Love and hate sometimes go together. Take passwords. We love the security we hate to remember them, but passwords are an essential part of online life. Whether it’s email or website logins or applications on Mac, iPhone, iPad or wherever, passwords are here and likely to stay awhile.
Alright, if that’s the case, and I think it is, are there ways to minimize the frustrations and logistics that come with passwords and password management? The answer is yes, too, but it’s a bit more complicated and convoluted; at least until we have RFD implants and face recognition everywhere. Regarding the problems with passwords, and there are many, here’s what I see, what I use, and what I hope happens.
Memory vs. High Tech
My husband and I share the same passwords. We use the same passwords for many accounts, though the username or login ID might be different. The passwords we use are easy to remember because they are phrases mixed with numbers and symbols, and that mixture is what makes them more secure.
For Mac users who want plenty of security and easier management I recommend 1Password or Enpass (similar but less expensive). If all you need are more secure passwords then the interwebs remains full of online solutions, and ditto for Apple’s various app stores.
One I found recently that I like is called Nice Generator. It should be titled Nice Password Generator, but that’s a nit. A name is a name.
Use Nice Generator to adjust the password length. Just enter an appropriate number for your login. Then, click Uppercase or Lowercase letters, add Digits, Coin, or Dice (flip or roll, let the app decide). In the end, you get a complex, seemingly more secure password, but there’s more.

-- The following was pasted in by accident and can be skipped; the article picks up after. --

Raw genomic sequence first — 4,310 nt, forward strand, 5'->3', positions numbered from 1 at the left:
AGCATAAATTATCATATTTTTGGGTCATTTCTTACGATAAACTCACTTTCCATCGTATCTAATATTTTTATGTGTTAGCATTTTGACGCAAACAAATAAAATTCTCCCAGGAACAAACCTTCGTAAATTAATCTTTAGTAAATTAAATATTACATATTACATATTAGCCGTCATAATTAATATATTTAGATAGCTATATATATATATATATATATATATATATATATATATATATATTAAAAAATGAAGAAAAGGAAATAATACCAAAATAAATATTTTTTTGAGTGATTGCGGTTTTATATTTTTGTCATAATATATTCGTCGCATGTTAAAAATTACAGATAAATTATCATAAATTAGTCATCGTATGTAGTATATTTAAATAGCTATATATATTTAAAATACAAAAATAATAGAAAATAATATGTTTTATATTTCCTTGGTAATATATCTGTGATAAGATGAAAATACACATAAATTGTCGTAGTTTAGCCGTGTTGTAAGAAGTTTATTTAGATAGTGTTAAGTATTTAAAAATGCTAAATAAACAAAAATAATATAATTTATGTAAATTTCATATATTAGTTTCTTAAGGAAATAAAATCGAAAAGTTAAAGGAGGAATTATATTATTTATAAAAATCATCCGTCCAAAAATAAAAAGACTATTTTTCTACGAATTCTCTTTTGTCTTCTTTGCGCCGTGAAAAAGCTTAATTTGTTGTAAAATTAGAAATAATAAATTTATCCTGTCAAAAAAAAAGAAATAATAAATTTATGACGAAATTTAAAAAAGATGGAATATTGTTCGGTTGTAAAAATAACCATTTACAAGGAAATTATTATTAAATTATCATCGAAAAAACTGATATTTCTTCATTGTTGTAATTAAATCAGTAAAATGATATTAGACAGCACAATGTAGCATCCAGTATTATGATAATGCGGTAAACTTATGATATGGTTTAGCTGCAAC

Nice Generator also lets you create your own alphabets, select specific phrase settings, or alter to your liking whatever password it generates.
Easy peasy, and inexpensive, plus there’s an iPhone version, too.
The only issue I have with password generators– and there are plenty around, most free or a few dollars, and every password manager app I know of has one built-in anyway– is the obvious. It’s still password technology; something to remember or something to stuff into a manager app to unlock a website or app or to pay online. Let’s hope Apple has a new line of Macs on the way with Face ID built in.
That’s why I’m excited about Face ID on iPhone X. But Apple uses the secure enclave in its own CPU design. Macs use Intel Inside, but I’m sure we’ll see future Macs with their own secure CPUs.
Until we get government issued implants or on contact DNA or blood readers, Face ID may be the best way to keep yourself secure online but also make the experience much easier. Except for that messy setup. Otherwise, we’re stuck with passwords for some time to come.